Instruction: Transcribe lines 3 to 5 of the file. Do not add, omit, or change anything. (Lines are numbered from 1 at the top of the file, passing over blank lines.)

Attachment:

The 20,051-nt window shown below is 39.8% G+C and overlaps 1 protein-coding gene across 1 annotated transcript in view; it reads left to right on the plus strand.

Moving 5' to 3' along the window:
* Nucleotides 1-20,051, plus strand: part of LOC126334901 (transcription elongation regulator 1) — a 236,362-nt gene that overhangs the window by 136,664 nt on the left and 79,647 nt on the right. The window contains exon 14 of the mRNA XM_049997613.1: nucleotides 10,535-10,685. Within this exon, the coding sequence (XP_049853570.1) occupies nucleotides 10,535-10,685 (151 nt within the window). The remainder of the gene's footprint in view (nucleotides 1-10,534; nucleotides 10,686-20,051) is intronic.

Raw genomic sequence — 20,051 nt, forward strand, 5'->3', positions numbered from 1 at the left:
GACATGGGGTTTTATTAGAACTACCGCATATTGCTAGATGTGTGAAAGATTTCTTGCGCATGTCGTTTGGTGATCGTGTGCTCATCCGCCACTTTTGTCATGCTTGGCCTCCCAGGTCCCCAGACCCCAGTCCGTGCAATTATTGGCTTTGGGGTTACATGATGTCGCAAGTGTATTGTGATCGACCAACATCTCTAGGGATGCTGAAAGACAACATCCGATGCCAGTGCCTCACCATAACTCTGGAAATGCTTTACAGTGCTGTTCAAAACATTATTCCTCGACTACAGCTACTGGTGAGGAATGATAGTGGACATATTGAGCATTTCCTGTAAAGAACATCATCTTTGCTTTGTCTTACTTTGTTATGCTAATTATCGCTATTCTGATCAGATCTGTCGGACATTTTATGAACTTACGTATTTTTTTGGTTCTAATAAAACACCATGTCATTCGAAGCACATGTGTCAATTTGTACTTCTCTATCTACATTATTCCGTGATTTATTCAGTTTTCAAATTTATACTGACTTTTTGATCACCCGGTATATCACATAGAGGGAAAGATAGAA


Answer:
* Nucleotides 1-20,051, plus strand: part of LOC126334901 (transcription elongation regulator 1) — a 236,362-nt gene that overhangs the window by 136,664 nt on the left and 79,647 nt on the right. The window contains exon 14 of the mRNA XM_049997613.1: nucleotides 10,535-10,685. Within this exon, the coding sequence (XP_049853570.1) occupies nucleotides 10,535-10,685 (151 nt within the window). The remainder of the gene's footprint in view (nucleotides 1-10,534; nucleotides 10,686-20,051) is intronic.

Raw genomic sequence — 20,051 nt, forward strand, 5'->3', positions numbered from 1 at the left:
GACATGGGGTTTTATTAGAACTACCGCATATTGCTAGATGTGTGAAAGATTTCTTGCGCATGTCGTTTGGTGATCGTGTGCTCATCCGCCACTTTTGTCATGCTTGGCCTCCCAGGTCCCCAGACCCCAGTCCGTGCAATTATTGGCTTTGGGGTTACATGATGTCGCAAGTGTATTGTGATCGACCAACATCTCTAGGGATGCTGAAAGACAACATCCGATGCCAGTGCCTCACCATAACTCTGGAAATGCTTTACAGTGCTGTTCAAAACATTATTCCTCGACTACAGCTACTGGTGAGGAATGATAGTGGACATATTGAGCATTTCCTGTAAAGAACATCATCTTTGCTTTGTCTTACTTTGTTATGCTAATTATCGCTATTCTGATCAGATCTGTCGGACATTTTATGAACTTACGTATTTTTTTGGTTCTAATAAAACACCATGTCATTCGAAGCACATGTGTCAATTTGTACTTCTCTATCTACATTATTCCGTGATTTATTCAGTTTTCAAATTTATACTGACTTTTTGATCACCCGGTATATCACATAGAGGGAAAGATAGAA